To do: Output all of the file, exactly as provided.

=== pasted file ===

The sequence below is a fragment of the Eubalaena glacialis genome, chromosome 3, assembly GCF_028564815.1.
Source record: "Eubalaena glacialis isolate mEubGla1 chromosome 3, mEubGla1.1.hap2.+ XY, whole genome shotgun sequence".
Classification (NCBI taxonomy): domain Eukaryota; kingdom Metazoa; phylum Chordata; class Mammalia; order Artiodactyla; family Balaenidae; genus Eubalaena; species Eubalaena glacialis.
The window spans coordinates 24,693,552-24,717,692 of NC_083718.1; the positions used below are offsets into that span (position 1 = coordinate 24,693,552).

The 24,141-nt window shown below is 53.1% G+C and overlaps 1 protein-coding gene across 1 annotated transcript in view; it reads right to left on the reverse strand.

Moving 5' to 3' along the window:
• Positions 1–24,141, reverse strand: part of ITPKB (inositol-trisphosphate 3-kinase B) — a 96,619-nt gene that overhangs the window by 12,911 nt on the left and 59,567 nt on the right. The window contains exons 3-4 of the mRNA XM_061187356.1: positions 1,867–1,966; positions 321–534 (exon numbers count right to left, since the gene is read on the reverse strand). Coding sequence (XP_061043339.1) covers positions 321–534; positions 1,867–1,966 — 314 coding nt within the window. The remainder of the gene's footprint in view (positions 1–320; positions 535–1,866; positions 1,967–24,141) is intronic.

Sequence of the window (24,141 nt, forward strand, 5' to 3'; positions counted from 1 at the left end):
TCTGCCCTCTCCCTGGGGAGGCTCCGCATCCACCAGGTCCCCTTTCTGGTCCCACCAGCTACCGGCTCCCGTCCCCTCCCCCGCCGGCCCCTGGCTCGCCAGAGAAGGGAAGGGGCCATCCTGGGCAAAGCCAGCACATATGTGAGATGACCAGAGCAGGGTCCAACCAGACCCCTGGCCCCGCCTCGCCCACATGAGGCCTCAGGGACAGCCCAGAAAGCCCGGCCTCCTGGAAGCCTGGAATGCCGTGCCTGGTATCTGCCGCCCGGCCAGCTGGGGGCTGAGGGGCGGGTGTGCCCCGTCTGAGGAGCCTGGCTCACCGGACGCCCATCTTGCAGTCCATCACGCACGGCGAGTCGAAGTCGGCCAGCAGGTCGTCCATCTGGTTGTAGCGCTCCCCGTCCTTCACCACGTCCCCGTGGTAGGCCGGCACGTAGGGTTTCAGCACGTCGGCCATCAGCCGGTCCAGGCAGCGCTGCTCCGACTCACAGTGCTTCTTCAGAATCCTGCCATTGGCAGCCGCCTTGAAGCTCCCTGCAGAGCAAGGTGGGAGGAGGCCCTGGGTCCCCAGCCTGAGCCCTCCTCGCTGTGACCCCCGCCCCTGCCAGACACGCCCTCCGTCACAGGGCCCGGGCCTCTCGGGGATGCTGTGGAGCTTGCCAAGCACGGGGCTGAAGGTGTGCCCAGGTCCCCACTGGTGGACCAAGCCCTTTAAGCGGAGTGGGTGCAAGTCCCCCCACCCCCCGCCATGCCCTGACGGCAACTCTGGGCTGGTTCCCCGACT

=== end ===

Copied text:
The sequence below is a fragment of the Eubalaena glacialis genome, chromosome 3, assembly GCF_028564815.1.
Source record: "Eubalaena glacialis isolate mEubGla1 chromosome 3, mEubGla1.1.hap2.+ XY, whole genome shotgun sequence".
Classification (NCBI taxonomy): domain Eukaryota; kingdom Metazoa; phylum Chordata; class Mammalia; order Artiodactyla; family Balaenidae; genus Eubalaena; species Eubalaena glacialis.
The window spans coordinates 24,693,552-24,717,692 of NC_083718.1; the positions used below are offsets into that span (position 1 = coordinate 24,693,552).

The 24,141-nt window shown below is 53.1% G+C and overlaps 1 protein-coding gene across 1 annotated transcript in view; it reads right to left on the reverse strand.

Moving 5' to 3' along the window:
• Positions 1–24,141, reverse strand: part of ITPKB (inositol-trisphosphate 3-kinase B) — a 96,619-nt gene that overhangs the window by 12,911 nt on the left and 59,567 nt on the right. The window contains exons 3-4 of the mRNA XM_061187356.1: positions 1,867–1,966; positions 321–534 (exon numbers count right to left, since the gene is read on the reverse strand). Coding sequence (XP_061043339.1) covers positions 321–534; positions 1,867–1,966 — 314 coding nt within the window. The remainder of the gene's footprint in view (positions 1–320; positions 535–1,866; positions 1,967–24,141) is intronic.

Sequence of the window (24,141 nt, forward strand, 5' to 3'; positions counted from 1 at the left end):
TCTGCCCTCTCCCTGGGGAGGCTCCGCATCCACCAGGTCCCCTTTCTGGTCCCACCAGCTACCGGCTCCCGTCCCCTCCCCCGCCGGCCCCTGGCTCGCCAGAGAAGGGAAGGGGCCATCCTGGGCAAAGCCAGCACATATGTGAGATGACCAGAGCAGGGTCCAACCAGACCCCTGGCCCCGCCTCGCCCACATGAGGCCTCAGGGACAGCCCAGAAAGCCCGGCCTCCTGGAAGCCTGGAATGCCGTGCCTGGTATCTGCCGCCCGGCCAGCTGGGGGCTGAGGGGCGGGTGTGCCCCGTCTGAGGAGCCTGGCTCACCGGACGCCCATCTTGCAGTCCATCACGCACGGCGAGTCGAAGTCGGCCAGCAGGTCGTCCATCTGGTTGTAGCGCTCCCCGTCCTTCACCACGTCCCCGTGGTAGGCCGGCACGTAGGGTTTCAGCACGTCGGCCATCAGCCGGTCCAGGCAGCGCTGCTCCGACTCACAGTGCTTCTTCAGAATCCTGCCATTGGCAGCCGCCTTGAAGCTCCCTGCAGAGCAAGGTGGGAGGAGGCCCTGGGTCCCCAGCCTGAGCCCTCCTCGCTGTGACCCCCGCCCCTGCCAGACACGCCCTCCGTCACAGGGCCCGGGCCTCTCGGGGATGCTGTGGAGCTTGCCAAGCACGGGGCTGAAGGTGTGCCCAGGTCCCCACTGGTGGACCAAGCCCTTTAAGCGGAGTGGGTGCAAGTCCCCCCACCCCCCGCCATGCCCTGACGGCAACTCTGGGCTGGTTCCCCGACT